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Team Foundation Server 2012 (TFS 2012) is the latest version of Microsoft's Application Lifecycle Management (ALM) system. This article by Jakob Ehn and Terje Sandstrom, authors of Team Foundation Server 2012 Starter, covers all the aspects of managing a software product over its complete lifecycle, from inception, through development and the subsequent maintenance phase for as long as it is in use.
(For more resources related to this topic, see here.)
What is Team Foundation Server 2012?
TFS 2012 governs all the aspects of software development, including requirement management, project management, development, testing, deployment and quality assurance. It has four major traits that make this very valuable:
An important aspect is the multiple ways of accessing TFS 2012. It can be accessed using the brilliantly new Agile Web Access, using Visual Studio, or a multitude of other development IDEs, Microsoft Office products, or even through Java development platforms such as Eclipse. There is also a rich ecosystem of third-party tools available, which integrates into TFS 2012. Some examples include inteGREAT from eDevTech, TeamCompanion from Ekobit, and InRelease from InCycle Software.
TFS 2012 has four major operational parts or stores, namely the work item system, the version control system, the build system, and the test system. In addition, it has a reporting data warehouse and a SharePoint project portal; the latter can be used for both document management and for accessing reports. It is a multi-role system, so that all the major roles in an organization can use TFS 2012 for their own purpose.
TFS 2012's major advantage lies in its internal integration. All the stores are coupled together so that information is automatically linked together as the different operations take place.
A typical case story for how different roles work together using TFS 2012 is as follows:
A Stakeholder adds a requirement to the work item system using the Agile Web Access.
An Architect sits down with the stakeholder and enters test cases as the acceptance criteria into the work item system using the test manager, and in doing so, connects the requirements with the test cases.
The Product Owner moves the requirements into the upcoming sprint.
The Scrum Master sits down with the team and breaks down the requirement in tasks using Excel.
The Developer receives the task in Visual Studio and develops the source code. He/she checks in the source code to the version control system of TFS 2012, and in doing so connects the task work item with that source code.
The TFS 2012 build system detects the check in and starts an automated build. The build is connected to both the source code and the task work item.
The tester detects a new build in his test manager, and starts running a new test run based on the test cases entered earlier and the compiled code based on the new build.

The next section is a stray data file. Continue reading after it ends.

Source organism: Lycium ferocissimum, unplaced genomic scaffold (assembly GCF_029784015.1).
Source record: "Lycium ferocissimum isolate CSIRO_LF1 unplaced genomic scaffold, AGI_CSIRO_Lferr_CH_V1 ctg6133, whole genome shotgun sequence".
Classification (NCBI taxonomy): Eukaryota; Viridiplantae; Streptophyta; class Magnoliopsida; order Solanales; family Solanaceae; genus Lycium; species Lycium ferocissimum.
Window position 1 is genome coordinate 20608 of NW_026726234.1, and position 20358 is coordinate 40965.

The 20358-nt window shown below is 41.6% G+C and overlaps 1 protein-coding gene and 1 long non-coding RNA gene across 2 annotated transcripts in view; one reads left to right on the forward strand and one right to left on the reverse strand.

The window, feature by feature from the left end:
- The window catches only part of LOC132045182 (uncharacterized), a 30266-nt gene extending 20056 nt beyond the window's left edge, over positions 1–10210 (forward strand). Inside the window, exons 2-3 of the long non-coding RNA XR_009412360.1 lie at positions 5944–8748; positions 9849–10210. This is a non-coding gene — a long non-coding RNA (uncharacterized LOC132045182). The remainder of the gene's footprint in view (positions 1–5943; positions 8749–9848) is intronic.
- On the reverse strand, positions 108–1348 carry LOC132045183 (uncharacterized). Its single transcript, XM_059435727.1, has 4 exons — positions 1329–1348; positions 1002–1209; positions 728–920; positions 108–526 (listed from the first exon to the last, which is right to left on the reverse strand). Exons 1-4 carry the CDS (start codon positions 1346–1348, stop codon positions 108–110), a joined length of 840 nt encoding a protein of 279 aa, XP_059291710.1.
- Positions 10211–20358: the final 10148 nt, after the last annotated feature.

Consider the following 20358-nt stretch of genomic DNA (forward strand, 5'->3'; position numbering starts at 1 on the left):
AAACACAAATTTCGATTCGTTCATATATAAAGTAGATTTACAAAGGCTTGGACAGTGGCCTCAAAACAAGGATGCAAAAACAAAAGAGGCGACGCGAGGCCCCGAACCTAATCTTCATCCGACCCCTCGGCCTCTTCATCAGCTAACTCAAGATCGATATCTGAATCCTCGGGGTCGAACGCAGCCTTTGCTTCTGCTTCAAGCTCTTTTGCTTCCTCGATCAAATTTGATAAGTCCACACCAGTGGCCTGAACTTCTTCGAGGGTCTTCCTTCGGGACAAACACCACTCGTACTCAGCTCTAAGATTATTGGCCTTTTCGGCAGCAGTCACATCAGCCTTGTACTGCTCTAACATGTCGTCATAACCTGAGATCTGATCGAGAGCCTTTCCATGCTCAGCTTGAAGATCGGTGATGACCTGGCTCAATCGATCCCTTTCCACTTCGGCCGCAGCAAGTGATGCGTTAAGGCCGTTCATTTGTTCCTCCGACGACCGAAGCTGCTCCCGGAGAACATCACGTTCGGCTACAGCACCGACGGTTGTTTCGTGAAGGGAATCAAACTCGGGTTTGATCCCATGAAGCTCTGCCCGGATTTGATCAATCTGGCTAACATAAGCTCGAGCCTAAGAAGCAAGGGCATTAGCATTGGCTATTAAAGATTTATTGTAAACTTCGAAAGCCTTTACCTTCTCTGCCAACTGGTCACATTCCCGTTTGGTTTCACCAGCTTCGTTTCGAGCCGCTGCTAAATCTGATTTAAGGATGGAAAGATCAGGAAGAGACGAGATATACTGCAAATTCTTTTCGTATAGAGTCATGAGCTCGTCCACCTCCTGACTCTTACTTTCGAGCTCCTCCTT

A Bug is detected, and the Test Runner collects information from the Test System with all its Test Results, connects this to the bug, and the bug to the test case and the build.
The circle is now complete—all these artifacts are all stored in TFS 2012 and what is so great—the artifacts are all linked together! Anyone can now access this information from any point, and drill down into any other part of connected items.
This story showed a scenario with many roles and many processes in place, but you can start much simpler. You can even start without nearly anything. For example just start with testing, run an exploratory test session with nothing else in place; just run the test and create bugs as you find them. From there you can, if you like, use the bugs to create test cases, and collect the test cases together to form user stories.
These are just some examples of the flexibility you have. TFS 2012 can support nearly any process you have, and you can choose for yourself how much or how little you want to use. Then, as time goes on, you can add more features, without compromising anything you have done earlier.
TFS 2012 can be installed in multiple ways. We will cover the most common ones, which are as follows:
Basic installation: This is an install on any local computer you have, and installs on Windows 7, Windows 8, or any of the server operating systems from Windows Server 2008 and upwards. It's a great way to try out TFS, but can be used in production for single developers or small teams, and is covered under the TFS Express license.
The Basic installation gives you Source Control, Work Items, Build automation, and Test Management. There is no Data warehouse, reports, or SharePoint portals included.
Standard/advanced installation: The solution for larger companies is the server installs or Advanced configurations. There are multiple ways to configure this, and we will cover a fundamental single server install with the build server separately.
Team Foundation Service: This is the hosted version of TFS. You only need to sign up to the service. The offering is currently free, but Microsoft will charge for this service at some time in the future.
Option A — Basic installation
Basic installation is well suited when you want to try out the core functionality of TFS. You can install and configure TFS Basic on your local machine in less than ten minutes.
Step 1 — Running the setup
Start by running the installation (Setup.exe) from the TFS installation media. The installation itself just installs all the binaries; it doesn't require you to configure anything. It will install the .NET 4.5 Framework, which might require a machine restart as part of the installation.